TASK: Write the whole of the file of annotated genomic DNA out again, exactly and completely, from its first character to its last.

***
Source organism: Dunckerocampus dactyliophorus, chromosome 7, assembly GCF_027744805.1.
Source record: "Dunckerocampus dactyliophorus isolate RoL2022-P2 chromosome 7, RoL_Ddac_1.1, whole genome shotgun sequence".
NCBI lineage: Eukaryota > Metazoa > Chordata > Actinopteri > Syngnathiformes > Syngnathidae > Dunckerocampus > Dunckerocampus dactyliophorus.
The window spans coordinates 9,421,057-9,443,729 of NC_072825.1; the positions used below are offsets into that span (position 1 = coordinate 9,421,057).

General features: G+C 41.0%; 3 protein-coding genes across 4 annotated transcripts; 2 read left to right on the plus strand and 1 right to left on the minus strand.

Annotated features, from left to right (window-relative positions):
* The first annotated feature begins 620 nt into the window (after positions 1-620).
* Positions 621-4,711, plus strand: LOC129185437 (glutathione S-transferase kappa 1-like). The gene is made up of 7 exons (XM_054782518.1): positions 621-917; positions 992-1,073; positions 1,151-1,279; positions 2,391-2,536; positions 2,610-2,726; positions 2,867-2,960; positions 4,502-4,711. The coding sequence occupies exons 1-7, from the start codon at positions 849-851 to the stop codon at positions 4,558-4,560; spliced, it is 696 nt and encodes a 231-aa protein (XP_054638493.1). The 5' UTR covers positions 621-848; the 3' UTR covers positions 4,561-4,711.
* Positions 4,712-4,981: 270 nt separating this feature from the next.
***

Source organism: Dunckerocampus dactyliophorus, chromosome 7, assembly GCF_027744805.1.
Source record: "Dunckerocampus dactyliophorus isolate RoL2022-P2 chromosome 7, RoL_Ddac_1.1, whole genome shotgun sequence".
NCBI lineage: Eukaryota > Metazoa > Chordata > Actinopteri > Syngnathiformes > Syngnathidae > Dunckerocampus > Dunckerocampus dactyliophorus.
The window spans coordinates 9,421,057-9,443,729 of NC_072825.1; the positions used below are offsets into that span (position 1 = coordinate 9,421,057).

General features: G+C 41.0%; 3 protein-coding genes across 4 annotated transcripts; 2 read left to right on the plus strand and 1 right to left on the minus strand.

Annotated features, from left to right (window-relative positions):
* The first annotated feature begins 620 nt into the window (after positions 1-620).
* Positions 621-4,711, plus strand: LOC129185437 (glutathione S-transferase kappa 1-like). The gene is made up of 7 exons (XM_054782518.1): positions 621-917; positions 992-1,073; positions 1,151-1,279; positions 2,391-2,536; positions 2,610-2,726; positions 2,867-2,960; positions 4,502-4,711. The coding sequence occupies exons 1-7, from the start codon at positions 849-851 to the stop codon at positions 4,558-4,560; spliced, it is 696 nt and encodes a 231-aa protein (XP_054638493.1). The 5' UTR covers positions 621-848; the 3' UTR covers positions 4,561-4,711.
* Positions 4,712-4,981: 270 nt separating this feature from the next.